The ceremony, including many high-ranking Croatian officials, took place at a memorial for the Massacre at Bleiburg, according to a report in Die Presse
Some of the soldiers of the Croatian Honour Guard were carrying historical rifles, with bayonets attached.
Prior to the ceremony, Austrian police inspected the weapons, and felt that some of them were suspicious. They also took photographs of the weapons as evidence.
Therefore, police drove the soldiers around 1 km away, and peacefully disarmed several of the Croatian army soldiers, returning their weapons to the Croatians when they were about to return across the border.
Commemorations for the Bleiburg massacre victims, held every year in May, remain controversial due to the use of Nazi symbols by some Croatian groups in attendance.
As Josip Broz Tito's communist partisans approached Zagreb in May 1945, Croatia's Nazi-allied Ustasha authorities, who persecuted and killed hundreds of thousands of ethnic Serbs, Jews, Romanians and anti-fascists Croatians, started to flee towards Austria, fearing revenge attacks.
The Ustasha, accompanied by civilians and Slovenian and Serbian collaborators, tried to escape and surrender to British forces. The British, however, refused their surrender and the Ustasha authorities were caught and executed by the communist partisans in the border region between Austria and Slovenia.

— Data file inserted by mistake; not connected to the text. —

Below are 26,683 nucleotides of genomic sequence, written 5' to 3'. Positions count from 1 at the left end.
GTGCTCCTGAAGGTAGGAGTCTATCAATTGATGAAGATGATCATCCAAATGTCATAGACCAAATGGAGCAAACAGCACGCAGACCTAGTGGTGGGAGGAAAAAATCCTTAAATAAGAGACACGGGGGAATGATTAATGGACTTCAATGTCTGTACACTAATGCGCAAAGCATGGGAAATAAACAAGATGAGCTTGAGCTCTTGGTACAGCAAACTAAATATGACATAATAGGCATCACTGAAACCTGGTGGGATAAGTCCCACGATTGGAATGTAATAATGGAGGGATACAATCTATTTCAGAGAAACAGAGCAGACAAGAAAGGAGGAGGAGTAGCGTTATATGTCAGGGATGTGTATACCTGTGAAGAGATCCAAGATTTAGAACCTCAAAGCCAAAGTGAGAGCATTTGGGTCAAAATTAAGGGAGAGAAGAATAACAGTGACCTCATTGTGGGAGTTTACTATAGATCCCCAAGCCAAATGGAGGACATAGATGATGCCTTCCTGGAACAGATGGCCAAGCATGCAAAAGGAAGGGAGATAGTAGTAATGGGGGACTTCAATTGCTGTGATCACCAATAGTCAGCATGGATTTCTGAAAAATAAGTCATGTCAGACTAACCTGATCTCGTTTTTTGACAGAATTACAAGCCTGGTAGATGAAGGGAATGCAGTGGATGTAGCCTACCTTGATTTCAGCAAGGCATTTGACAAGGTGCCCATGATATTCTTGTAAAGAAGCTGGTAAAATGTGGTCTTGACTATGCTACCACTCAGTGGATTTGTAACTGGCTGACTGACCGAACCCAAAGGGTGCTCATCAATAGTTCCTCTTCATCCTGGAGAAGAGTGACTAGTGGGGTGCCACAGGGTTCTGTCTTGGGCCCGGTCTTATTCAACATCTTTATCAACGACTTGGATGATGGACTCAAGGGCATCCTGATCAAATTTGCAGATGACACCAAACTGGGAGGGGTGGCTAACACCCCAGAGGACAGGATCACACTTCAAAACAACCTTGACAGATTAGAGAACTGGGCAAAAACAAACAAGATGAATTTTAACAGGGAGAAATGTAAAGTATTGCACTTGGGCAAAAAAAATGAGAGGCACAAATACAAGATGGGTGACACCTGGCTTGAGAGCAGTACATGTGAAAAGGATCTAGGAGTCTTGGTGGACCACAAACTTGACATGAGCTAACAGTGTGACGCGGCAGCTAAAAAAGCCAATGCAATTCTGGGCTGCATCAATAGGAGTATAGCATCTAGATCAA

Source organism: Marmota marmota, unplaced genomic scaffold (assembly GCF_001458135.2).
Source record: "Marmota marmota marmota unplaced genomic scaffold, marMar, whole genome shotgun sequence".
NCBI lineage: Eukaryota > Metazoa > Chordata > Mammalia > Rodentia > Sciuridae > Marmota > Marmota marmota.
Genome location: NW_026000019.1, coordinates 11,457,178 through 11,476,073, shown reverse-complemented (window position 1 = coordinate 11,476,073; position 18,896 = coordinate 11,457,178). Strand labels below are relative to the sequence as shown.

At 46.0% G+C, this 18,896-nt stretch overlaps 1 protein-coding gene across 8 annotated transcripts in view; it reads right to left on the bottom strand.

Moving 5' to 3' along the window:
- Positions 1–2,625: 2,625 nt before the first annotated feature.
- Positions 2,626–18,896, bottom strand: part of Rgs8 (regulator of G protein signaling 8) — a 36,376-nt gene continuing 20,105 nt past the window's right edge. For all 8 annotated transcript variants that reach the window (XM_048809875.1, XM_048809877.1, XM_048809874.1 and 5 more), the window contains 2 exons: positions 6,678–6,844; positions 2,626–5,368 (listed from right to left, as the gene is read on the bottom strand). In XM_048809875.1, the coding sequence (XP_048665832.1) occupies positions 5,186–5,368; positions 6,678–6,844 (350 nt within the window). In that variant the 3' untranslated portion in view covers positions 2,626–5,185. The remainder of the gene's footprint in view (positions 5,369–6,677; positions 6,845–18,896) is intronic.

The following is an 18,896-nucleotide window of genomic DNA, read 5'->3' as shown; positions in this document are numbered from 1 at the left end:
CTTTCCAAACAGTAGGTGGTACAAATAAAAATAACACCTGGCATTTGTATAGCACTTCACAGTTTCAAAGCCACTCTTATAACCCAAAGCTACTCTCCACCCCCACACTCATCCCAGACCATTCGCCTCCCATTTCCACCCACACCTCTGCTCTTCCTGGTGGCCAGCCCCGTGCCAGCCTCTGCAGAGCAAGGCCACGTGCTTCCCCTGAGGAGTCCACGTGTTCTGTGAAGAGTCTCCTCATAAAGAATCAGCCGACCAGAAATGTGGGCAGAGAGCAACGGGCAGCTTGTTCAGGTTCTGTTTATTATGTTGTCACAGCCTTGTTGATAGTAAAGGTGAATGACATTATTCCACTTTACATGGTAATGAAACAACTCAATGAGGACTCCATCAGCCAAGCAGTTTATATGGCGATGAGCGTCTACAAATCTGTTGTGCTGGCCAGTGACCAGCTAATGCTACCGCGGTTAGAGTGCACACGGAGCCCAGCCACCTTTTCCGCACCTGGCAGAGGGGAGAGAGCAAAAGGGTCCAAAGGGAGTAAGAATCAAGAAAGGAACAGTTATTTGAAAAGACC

The number of those killed in the region of the southern Austrian town of Bleiburg is still debated. Estimates vary from a few dozens to tens of thousands.
Boris Blažeković, a former parliamentary representative at the NATO Parliamentary Assembly, discussed the incident.
“The military cannot cross the state border with its weapons unless it has a permission from the government, Parliament and the President. This is unacceptable and a real disgrace."
"It is simply unacceptable that these things can happen. When we had two soldiers who were supposed to take part in a mission in Somalia, Parliament had to give them approval”, said Blažeković.
Former Croatian President Ivo Josipović was also critical. “This was a problem for Austria, since it cannot accept that foreign armies enter its territory. Croatia made a serious blunder, because it had not checked how and under what conditions this can be done”, said Josipović.
Austria is a permanently neutral country, so the Croatian Army may have violated international rules, entering as a NATO member into the territory of a neutral country.